• My husband, Ken, finished Shift by Hugh Howey, book 2 in the Wool series. He and I both LOVED Wool (review at the link), which several friends had said, "you must read!" They were right! I gave Ken the second book for Father's Day, and I can't wait to read it, too!
  • Now, Ken is reading The City of Mirrors by Justin Cronin, the third and final book in the trilogy that started with The Passage (followed by The Twelve). This was another Father's Day gift that we are both eager to read! 
  • Jamie, 22, got a new Kindle Paperwhite for his birthday last week and re-read Brandon Sanderson's The Way of Kings, book 1 in the Stormlight Archive and then read book 2, Words of Radiance. The first one was 1200 pages long, and the second one was 1300 pages, so he is definitely in the Big Book Summer groove! Good fodder for very long days of air travel.
  • Now, Jamie is re-reading an old favorite series, another one by Brandon Sanderson, the Mistborn trilogy. Has has finished Mistborn and The Well of Ascension, and is reading book 3, The Hero of Ages. These few weeks between summer session and the start of fall semester are his reading time!
  • Craig, 18, has been reading his All-Freshman summer reading book, When the Emperor Was Divine by Julie Otsuka. Ironically, he read this same book for his summer reading assignment when he was entering his freshman year of high school. He doesn't enjoy reading much but is so excited to start college that he doesn't seem to mind re-reading this one! I think he's finished it...?
A few posts from the past two weeks, in between trips:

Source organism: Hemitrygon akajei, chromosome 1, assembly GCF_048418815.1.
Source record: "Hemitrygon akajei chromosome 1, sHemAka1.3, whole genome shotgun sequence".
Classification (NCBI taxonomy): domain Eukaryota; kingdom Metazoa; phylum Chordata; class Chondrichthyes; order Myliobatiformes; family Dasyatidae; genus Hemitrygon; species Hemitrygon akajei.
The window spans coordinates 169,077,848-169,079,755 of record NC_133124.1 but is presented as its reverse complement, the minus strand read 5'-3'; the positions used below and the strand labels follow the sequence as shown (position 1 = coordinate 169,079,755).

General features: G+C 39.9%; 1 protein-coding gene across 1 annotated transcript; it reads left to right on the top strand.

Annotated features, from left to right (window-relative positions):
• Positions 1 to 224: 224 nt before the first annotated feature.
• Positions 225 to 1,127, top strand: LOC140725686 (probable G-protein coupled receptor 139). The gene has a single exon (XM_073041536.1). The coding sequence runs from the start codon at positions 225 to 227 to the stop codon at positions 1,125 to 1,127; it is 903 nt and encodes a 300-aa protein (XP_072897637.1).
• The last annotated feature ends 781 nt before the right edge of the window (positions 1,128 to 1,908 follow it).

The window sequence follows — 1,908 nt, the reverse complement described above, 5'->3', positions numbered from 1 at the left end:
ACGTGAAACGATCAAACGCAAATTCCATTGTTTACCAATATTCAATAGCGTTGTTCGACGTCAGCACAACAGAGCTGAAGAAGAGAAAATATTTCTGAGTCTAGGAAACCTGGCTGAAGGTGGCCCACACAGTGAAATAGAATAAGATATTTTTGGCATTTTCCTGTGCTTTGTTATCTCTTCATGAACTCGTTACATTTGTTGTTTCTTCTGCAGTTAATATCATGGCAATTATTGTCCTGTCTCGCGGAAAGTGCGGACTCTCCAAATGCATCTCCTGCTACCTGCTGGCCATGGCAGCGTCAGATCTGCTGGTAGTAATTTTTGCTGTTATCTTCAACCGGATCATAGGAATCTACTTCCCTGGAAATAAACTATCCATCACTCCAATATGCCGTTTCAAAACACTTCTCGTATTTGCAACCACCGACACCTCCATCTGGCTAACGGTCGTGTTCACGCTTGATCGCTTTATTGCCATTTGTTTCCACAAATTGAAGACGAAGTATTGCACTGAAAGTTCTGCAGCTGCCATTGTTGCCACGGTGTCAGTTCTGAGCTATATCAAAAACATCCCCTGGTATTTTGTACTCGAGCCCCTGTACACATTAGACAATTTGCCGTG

Movie Monday: Star Trek Beyond, a great addition to the canon!

TV Tuesday: What We're Watching This Summer, a summary of our favorite shows this season

Summary of Books Read in July - a good reading month for me!

Fiction Review: Heart of Darkness by Joseph Conrad, a classic journey into the unknown

Teen/YA Review: Dreamology by Lucy Keating, a romance that explores the line between dreaming and reality

6 Amazing Hikes in Shenandoah National Park, my first article on My Itchy Travel Feet website

Saturday Snapshot: Black Hills of South Dakota, Part 1 - highlights from our recent trip

What are you and your family reading this week?    

What Are You Reading Monday is hosted by Kathryn at Book Date, so head over and check out her blog and join the Monday fun! You can also participate in a kid/teen/YA version hosted by Unleashing Readers.

Just two week of summer left, so if you are participating in the Big Book Summer Reading Challenge, be sure to post your Big Book reviews on the challenge page!
My family and I at Sylvan Lake in Custer State Park, SD

Saturday, August 20, 2016

Saturday Snapshot 8/20: Black Hills of South Dakota

Saturday Snapshot is hosted by West Metro Mommy Reads. 

We just returned from a short vacation to one of our favorite places on earth: the Black Hills region of South Dakota. Besides the fact that we have family there, it is an amazingly beautiful place with so much to see and do. It's a bit out of the way but well-worth the trouble to get there! I'll share some of my photos over the next few Saturdays. First, a few from traveling there and back, the famed Mount Rushmore (though that is far from the only attraction in the area!), and other highlights: